...By Larry John for TDPel Media.
Hacks in the crypto industry are not new, with the first quarter of 2023 recording over $320 million in digital asset losses.
Nevertheless, some recent incidents have shown that some hackers are willing to return the stolen assets in exchange for a prize.
This practice is similar to a bug bounty program, except that it has a criminal twist.
Recent Incidents of Funds Returned
In April 2023, at least three incidents of hackers returning exploited funds were observed in the decentralized finance (DeFi) space.
The Euler Finance team was able to recover $176.4 million after offering the hacker 10% of the stolen funds.
Similarly, the hacker who took almost a million dollars from the lending protocol Sentiment agreed to return the funds.
The attacker who took $8.9 million from the DeFi protocol SafeMoon also agreed to return 80% of the funds.
Low Bug Bounty Rewards May Result in Fewer White Hat Hackers
While offering bug bounty programs could prevent hacks, it may not be enough from the perspective of ethical hackers or white hats.
Steven Walbroehl, co-founder of security firm Halborn, explained that many companies refuse to pay out bug bounties or take reported vulnerabilities seriously.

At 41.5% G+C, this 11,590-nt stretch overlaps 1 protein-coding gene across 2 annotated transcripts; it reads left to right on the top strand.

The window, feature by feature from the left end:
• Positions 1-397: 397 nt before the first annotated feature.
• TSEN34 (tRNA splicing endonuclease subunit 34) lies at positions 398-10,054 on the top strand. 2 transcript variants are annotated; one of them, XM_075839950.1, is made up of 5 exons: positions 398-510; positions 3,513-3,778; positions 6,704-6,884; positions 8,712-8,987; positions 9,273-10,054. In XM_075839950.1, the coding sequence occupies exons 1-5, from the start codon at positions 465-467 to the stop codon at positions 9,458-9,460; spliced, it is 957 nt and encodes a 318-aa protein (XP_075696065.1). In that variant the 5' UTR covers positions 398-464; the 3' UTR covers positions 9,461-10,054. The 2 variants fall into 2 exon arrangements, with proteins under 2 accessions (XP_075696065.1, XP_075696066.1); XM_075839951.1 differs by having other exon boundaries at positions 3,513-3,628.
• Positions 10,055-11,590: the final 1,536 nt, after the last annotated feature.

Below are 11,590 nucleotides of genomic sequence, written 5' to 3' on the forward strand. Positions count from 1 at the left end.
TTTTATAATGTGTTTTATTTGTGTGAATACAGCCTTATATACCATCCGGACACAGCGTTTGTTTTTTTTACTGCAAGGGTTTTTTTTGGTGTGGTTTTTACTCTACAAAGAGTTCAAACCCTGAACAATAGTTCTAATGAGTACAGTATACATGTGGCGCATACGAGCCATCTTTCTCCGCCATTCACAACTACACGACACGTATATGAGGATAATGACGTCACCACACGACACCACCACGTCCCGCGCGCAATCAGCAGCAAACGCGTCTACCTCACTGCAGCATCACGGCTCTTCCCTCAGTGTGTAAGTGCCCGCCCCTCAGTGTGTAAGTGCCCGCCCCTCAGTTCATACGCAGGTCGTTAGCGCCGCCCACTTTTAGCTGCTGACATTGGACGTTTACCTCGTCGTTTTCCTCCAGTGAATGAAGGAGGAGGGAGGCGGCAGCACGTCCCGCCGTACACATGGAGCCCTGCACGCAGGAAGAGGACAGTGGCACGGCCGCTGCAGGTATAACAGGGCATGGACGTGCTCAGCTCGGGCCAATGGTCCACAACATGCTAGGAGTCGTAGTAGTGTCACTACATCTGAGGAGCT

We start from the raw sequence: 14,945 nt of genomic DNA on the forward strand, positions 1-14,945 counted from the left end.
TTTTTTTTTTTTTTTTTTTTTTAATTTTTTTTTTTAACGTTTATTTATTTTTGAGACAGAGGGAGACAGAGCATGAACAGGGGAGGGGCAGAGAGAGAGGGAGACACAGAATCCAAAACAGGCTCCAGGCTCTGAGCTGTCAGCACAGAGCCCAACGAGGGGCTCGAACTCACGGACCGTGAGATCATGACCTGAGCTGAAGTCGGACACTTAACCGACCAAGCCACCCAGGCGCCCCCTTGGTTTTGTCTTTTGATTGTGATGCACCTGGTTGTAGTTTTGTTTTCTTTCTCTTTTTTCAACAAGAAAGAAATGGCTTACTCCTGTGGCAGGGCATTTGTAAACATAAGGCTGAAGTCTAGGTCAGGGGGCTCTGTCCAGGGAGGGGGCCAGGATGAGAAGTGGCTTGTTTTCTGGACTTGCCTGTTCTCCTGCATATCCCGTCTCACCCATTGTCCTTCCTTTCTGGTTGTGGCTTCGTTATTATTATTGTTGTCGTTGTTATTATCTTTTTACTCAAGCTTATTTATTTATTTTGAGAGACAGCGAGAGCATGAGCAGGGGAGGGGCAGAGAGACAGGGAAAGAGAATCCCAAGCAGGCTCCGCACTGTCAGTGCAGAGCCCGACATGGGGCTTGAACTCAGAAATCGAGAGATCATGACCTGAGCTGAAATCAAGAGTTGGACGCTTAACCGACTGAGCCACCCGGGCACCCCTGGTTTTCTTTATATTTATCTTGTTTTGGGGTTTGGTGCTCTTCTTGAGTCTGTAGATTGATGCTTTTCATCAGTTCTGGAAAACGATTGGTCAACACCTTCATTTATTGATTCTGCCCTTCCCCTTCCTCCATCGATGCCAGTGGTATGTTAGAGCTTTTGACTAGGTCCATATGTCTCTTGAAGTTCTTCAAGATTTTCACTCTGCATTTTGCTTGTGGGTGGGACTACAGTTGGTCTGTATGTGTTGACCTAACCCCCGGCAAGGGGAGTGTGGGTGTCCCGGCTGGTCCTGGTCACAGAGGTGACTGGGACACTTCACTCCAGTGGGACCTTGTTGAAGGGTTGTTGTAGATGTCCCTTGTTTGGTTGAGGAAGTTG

Walbroehl pointed out that low rewards may be a disincentive for bounty hunters to report bugs.
Some developers may offer only $5,000 as a reward for a bug that could potentially lead to millions of dollars in stolen funds.
Companies May Downplay Reported Vulnerabilities
Walbroehl also explained that companies tend to downplay reported vulnerabilities or refuse to pay out rewards by claiming that their team discovered the bug independently.
This response can be frustrating for ethical hackers who may feel cheated out of their time.
White Hat Bug Bounty Programs Are Preferable
Simon Zhu, senior product director at blockchain security firm CertiK, stated that platforms should provide safe and profitable bug bounty programs for developers.
While the recent return of stolen funds is a win, Zhu emphasized that attackers are essentially holding the funds hostage.
White hat bug bounty programs are preferable, as platforms that do not offer such programs could pay a much higher price.
Developers Must Take All Bugs Seriously
Zhu urged developers to change their thinking about vulnerabilities.
Some developer teams tend to ignore minor bugs when fixing them can be costly or make the smart contract more complex to modify.
However, in Web3, a minor vulnerability can become a major one overnight.
Zhu emphasized that playing chicken with user deposits is not a responsible long-term approach to security.
The recent incidents of hackers returning exploited funds are unusual in the crypto industry, where stolen funds are rarely recovered.
This practice is not a new phenomenon, but it is a deviation from the norm where hackers usually disappear with the stolen funds.
While the return of stolen funds is a welcome development, it may not be a sustainable solution.
Companies must provide adequate bug bounty programs to incentivize ethical hackers to report bugs and prevent hackers from exploiting vulnerabilities.
This approach can help prevent hacks in the first place, instead of relying on the goodwill of hackers to return stolen funds.